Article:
As a houseplant, you can prune back the branches of the Banyan Tree to keep it small and manageable. Growing the tree in a container will also restrict root growth which helps to keep the size compact.
The leaves of the Banyan Tree can be ovate through to heart shaped, and vary in color from deep green to olive green. They are thick and leathery, with a somewhat glossy texture. Banyan leaves will measure between 4 and 8 inches in length, and 3 and 6 inches in width.
The flowers of the Banyan Tree are concealed inside a fruit-like structure which does eventually mature to become the fig. Each fig, before it is pollinated, contains hundreds or even thousands of tiny flowers, hidden inside the structure. These are accessed by agaonid wasps (Eupristina masoni) known as fig wasps, who get into the structure via a miniature hole in at the apex.
A female, fertilized wasp will enter the structure and often lose her wings while squeezing through the apex hole. She will then lay her eggs amongst the tiny flowers and disperse the pollen, and she will then die, to be consumed by the fruit itself. The pollen will fertilize the flowers which can then develop into tiny fruits.
When the eggs of the wasp hatch, they will go on to perform different duties depending on which are male and female. The male wasps will spend their whole lives in a single fig, while the females escape and move on to other Banyan Trees to repeat the process.
The fruits of the Banyan Tree are figs. They are a red-brown or purple-brown color, and are shaped like spheres or eggs. Each single fig contains hundreds or thousands of tiny individual fruits, which are the seeds inside the fig.
These figs are not widely consumed by humans because they aren’t tasty, however they are edible and so they can help to sustain a community in times of famine. Birds and wildlife will feast on the figs, and then spread the seed as waste.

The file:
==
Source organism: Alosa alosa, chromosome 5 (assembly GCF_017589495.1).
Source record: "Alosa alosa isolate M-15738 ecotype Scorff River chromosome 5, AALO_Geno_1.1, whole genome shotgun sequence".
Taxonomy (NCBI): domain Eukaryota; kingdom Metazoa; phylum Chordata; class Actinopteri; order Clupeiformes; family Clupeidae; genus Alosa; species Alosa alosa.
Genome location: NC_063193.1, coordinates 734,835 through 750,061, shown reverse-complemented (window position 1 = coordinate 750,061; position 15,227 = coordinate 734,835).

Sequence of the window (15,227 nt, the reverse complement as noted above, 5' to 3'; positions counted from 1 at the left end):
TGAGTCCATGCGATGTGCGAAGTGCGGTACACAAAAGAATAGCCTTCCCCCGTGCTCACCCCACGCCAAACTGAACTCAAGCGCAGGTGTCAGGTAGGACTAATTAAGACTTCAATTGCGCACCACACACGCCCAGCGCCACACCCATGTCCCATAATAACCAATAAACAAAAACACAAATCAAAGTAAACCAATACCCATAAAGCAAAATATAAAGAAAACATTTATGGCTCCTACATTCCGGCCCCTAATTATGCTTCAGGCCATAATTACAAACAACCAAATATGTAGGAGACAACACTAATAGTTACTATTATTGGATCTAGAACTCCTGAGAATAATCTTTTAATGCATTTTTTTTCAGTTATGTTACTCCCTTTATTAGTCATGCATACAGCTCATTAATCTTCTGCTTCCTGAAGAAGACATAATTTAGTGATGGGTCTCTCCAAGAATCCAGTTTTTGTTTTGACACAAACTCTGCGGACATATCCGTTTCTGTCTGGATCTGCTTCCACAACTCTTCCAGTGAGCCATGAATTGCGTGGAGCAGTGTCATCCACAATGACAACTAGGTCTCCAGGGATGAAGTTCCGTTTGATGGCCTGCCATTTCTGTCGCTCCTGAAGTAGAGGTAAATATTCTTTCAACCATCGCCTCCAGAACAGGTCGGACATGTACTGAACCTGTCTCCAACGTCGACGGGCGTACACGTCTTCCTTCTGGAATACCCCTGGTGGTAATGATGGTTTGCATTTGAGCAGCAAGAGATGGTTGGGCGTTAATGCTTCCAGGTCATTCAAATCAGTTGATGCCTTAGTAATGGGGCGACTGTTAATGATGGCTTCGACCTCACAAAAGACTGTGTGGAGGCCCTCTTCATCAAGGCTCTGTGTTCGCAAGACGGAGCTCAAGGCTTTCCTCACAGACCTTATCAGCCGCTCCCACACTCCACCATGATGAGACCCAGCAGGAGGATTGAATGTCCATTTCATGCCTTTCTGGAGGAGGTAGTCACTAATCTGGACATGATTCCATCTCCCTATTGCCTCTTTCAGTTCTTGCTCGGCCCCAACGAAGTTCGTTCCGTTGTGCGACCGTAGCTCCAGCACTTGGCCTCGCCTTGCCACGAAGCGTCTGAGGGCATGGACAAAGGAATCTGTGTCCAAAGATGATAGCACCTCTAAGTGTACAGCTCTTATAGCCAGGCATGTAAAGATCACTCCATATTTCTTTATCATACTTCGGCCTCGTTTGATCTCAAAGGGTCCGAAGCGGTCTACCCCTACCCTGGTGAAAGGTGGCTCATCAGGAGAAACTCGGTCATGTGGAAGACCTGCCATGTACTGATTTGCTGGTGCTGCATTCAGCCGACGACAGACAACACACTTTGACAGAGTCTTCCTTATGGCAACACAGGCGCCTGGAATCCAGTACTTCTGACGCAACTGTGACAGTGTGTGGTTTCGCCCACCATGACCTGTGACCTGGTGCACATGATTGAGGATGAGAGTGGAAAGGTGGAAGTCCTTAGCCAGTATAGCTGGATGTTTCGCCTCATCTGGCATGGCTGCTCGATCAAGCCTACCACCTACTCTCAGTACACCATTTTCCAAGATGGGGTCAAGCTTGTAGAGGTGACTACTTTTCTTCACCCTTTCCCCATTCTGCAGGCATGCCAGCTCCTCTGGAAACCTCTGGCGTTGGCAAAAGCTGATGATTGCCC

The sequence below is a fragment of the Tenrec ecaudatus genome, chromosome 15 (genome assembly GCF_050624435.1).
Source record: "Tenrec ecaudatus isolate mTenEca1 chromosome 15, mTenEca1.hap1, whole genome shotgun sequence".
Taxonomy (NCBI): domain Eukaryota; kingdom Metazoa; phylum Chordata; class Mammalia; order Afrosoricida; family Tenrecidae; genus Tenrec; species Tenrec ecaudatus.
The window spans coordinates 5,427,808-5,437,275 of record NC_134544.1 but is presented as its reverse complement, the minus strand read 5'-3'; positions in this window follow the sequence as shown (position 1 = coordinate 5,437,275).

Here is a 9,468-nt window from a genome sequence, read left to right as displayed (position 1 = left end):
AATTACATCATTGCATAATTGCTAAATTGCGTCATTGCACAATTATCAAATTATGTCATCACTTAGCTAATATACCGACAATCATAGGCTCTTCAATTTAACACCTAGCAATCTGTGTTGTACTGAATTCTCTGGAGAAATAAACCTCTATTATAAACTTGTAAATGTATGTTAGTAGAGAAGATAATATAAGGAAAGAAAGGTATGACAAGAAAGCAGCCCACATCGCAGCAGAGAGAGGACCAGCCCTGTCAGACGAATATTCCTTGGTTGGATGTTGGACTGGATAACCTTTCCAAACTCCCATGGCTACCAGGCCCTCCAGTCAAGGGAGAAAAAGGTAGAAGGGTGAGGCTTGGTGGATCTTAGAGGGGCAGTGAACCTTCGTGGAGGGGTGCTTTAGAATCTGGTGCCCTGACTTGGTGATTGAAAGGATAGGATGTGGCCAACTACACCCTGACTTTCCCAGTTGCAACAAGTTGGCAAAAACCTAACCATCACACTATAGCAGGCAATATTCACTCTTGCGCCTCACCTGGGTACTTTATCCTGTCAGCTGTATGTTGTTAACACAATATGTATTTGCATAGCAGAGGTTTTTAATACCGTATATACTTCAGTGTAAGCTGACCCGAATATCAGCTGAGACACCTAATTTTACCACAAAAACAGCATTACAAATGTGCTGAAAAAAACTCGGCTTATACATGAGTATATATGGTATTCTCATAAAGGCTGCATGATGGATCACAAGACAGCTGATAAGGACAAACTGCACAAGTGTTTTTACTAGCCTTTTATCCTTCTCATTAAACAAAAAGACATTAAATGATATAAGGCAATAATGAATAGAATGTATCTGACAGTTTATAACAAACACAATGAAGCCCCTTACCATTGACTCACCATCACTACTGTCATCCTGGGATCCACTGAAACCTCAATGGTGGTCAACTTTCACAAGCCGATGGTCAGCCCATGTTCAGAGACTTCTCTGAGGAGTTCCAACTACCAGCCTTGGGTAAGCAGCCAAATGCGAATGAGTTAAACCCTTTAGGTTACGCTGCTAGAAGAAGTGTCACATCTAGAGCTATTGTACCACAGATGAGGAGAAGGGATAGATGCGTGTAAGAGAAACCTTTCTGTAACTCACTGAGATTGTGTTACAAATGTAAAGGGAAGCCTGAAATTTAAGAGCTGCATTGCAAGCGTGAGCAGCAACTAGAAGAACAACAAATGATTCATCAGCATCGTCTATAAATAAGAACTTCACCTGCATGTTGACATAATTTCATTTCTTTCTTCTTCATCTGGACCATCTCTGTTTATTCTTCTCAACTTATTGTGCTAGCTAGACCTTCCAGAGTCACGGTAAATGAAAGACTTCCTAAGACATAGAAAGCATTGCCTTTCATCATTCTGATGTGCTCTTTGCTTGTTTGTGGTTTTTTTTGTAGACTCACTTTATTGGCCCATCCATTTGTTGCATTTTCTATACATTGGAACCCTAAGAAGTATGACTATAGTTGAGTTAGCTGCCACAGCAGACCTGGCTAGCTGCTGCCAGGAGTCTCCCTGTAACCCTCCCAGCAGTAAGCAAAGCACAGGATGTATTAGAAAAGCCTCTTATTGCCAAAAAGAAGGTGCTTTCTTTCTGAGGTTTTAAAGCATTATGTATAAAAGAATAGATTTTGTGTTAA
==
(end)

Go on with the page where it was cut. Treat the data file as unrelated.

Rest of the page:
How to Care for Banyan Trees
Banyan Trees are not widely cultivated in the home garden because of the space required to allow them to spread. They also tend to be quite fussy when it comes to care, which can make keeping them alive and thriving a challenge. However, many people grow Banyan Trees as houseplants or in containers, and this typically has a greater level of success.
Temperature for Banyan Trees
Banyan Trees are native to hot climates and will only survive outdoors in USDA zones 10 and up. They will die back in temperatures lower than 30 to 40 °F, which means they can only be grown outdoors in climates where winters remain mild and do not experience frost. Effectively, growing a Banyan Tree outside anywhere in the US north of Florida is going to be a struggle.
Their requirement for high temperatures makes them well suited to life as a houseplant because the average room temperature in a home is usually between 68–72 °F all year around.
Soils for Banyan Trees
Banyan Trees, like other fig trees, need soils which are well draining. This is because they enjoy moist soils but are susceptible to root rot. A well-draining soil will help to retain some moisture so that the roots of the tree can absorb what they need, without holding on to excess moisture which could cause problems.
Water for Banyan Trees
Banyan Trees need to be watered generously, and the soil should then be allowed to almost dry out before the next watering. They prefer moist soils, but it is important to let the soil dry somewhat between waterings to avoid root rot and encourage a healthy root system.
Light for Banyan Trees
Banyan Trees need to be grown in full sun when kept outdoors, but be aware that their leaves can scorch if they don’t have access to adequate moisture when kept in full sun. As houseplants, position your Banyan Tree in a bright window which is east or west facing.
They need bright, soft light, so a southerly aspect is best avoided because this light can be too direct and cause the leaves to become damaged. It can be tricky to get the lighting right for indoor Banyan trees, but be careful of moving the plant too much to find the right spot, because they dislike being disturbed.